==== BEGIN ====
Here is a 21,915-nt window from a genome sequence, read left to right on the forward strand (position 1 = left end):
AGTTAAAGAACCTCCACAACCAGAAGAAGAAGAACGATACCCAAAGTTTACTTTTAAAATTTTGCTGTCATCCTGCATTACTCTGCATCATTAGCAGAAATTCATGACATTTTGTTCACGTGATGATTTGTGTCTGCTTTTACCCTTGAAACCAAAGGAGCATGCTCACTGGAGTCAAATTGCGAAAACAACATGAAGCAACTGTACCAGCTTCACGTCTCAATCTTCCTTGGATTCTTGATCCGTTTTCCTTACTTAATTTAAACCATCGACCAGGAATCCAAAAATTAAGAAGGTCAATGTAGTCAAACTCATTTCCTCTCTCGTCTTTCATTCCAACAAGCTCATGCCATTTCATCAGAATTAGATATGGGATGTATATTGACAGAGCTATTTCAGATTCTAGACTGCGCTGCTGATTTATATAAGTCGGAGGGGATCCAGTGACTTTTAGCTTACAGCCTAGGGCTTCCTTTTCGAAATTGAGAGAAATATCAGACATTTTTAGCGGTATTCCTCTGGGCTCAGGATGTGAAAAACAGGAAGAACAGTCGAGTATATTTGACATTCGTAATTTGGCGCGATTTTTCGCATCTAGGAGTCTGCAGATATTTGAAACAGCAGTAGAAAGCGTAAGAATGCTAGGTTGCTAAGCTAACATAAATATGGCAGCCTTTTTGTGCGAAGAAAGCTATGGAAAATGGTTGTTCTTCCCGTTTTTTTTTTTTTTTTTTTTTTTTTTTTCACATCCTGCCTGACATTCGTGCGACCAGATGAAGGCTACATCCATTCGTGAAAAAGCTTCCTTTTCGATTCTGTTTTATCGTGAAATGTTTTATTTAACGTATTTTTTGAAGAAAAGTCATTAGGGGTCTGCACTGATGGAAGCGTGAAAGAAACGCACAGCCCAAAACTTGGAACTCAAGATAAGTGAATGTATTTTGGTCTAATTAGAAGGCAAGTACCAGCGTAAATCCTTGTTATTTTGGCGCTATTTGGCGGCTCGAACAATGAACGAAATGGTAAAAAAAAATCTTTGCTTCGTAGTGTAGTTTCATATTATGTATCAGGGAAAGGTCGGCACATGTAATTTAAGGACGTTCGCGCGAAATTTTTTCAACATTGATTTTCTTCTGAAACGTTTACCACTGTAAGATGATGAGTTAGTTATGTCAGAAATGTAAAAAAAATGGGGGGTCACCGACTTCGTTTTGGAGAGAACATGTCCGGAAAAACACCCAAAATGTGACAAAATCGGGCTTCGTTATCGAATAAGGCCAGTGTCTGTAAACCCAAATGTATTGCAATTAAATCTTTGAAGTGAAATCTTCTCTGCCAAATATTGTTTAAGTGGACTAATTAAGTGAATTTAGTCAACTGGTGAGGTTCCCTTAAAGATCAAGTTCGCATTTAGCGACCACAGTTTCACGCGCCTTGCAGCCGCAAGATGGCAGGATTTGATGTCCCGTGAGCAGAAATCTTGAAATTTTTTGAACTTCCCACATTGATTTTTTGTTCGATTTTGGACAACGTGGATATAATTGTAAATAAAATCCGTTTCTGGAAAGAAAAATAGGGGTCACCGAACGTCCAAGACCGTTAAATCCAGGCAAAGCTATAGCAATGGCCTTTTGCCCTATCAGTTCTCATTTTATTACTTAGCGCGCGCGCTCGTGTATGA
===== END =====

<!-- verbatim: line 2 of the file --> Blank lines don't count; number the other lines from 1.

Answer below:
AGTTAAAGAACCTCCACAACCAGAAGAAGAAGAACGATACCCAAAGTTTACTTTTAAAATTTTGCTGTCATCCTGCATTACTCTGCATCATTAGCAGAAATTCATGACATTTTGTTCACGTGATGATTTGTGTCTGCTTTTACCCTTGAAACCAAAGGAGCATGCTCACTGGAGTCAAATTGCGAAAACAACATGAAGCAACTGTACCAGCTTCACGTCTCAATCTTCCTTGGATTCTTGATCCGTTTTCCTTACTTAATTTAAACCATCGACCAGGAATCCAAAAATTAAGAAGGTCAATGTAGTCAAACTCATTTCCTCTCTCGTCTTTCATTCCAACAAGCTCATGCCATTTCATCAGAATTAGATATGGGATGTATATTGACAGAGCTATTTCAGATTCTAGACTGCGCTGCTGATTTATATAAGTCGGAGGGGATCCAGTGACTTTTAGCTTACAGCCTAGGGCTTCCTTTTCGAAATTGAGAGAAATATCAGACATTTTTAGCGGTATTCCTCTGGGCTCAGGATGTGAAAAACAGGAAGAACAGTCGAGTATATTTGACATTCGTAATTTGGCGCGATTTTTCGCATCTAGGAGTCTGCAGATATTTGAAACAGCAGTAGAAAGCGTAAGAATGCTAGGTTGCTAAGCTAACATAAATATGGCAGCCTTTTTGTGCGAAGAAAGCTATGGAAAATGGTTGTTCTTCCCGTTTTTTTTTTTTTTTTTTTTTTTTTTTTCACATCCTGCCTGACATTCGTGCGACCAGATGAAGGCTACATCCATTCGTGAAAAAGCTTCCTTTTCGATTCTGTTTTATCGTGAAATGTTTTATTTAACGTATTTTTTGAAGAAAAGTCATTAGGGGTCTGCACTGATGGAAGCGTGAAAGAAACGCACAGCCCAAAACTTGGAACTCAAGATAAGTGAATGTATTTTGGTCTAATTAGAAGGCAAGTACCAGCGTAAATCCTTGTTATTTTGGCGCTATTTGGCGGCTCGAACAATGAACGAAATGGTAAAAAAAAATCTTTGCTTCGTAGTGTAGTTTCATATTATGTATCAGGGAAAGGTCGGCACATGTAATTTAAGGACGTTCGCGCGAAATTTTTTCAACATTGATTTTCTTCTGAAACGTTTACCACTGTAAGATGATGAGTTAGTTATGTCAGAAATGTAAAAAAAATGGGGGGTCACCGACTTCGTTTTGGAGAGAACATGTCCGGAAAAACACCCAAAATGTGACAAAATCGGGCTTCGTTATCGAATAAGGCCAGTGTCTGTAAACCCAAATGTATTGCAATTAAATCTTTGAAGTGAAATCTTCTCTGCCAAATATTGTTTAAGTGGACTAATTAAGTGAATTTAGTCAACTGGTGAGGTTCCCTTAAAGATCAAGTTCGCATTTAGCGACCACAGTTTCACGCGCCTTGCAGCCGCAAGATGGCAGGATTTGATGTCCCGTGAGCAGAAATCTTGAAATTTTTTGAACTTCCCACATTGATTTTTTGTTCGATTTTGGACAACGTGGATATAATTGTAAATAAAATCCGTTTCTGGAAAGAAAAATAGGGGTCACCGAACGTCCAAGACCGTTAAATCCAGGCAAAGCTATAGCAATGGCCTTTTGCCCTATCAGTTCTCATTTTATTACTTAGCGCGCGCGCTCGTGTATGA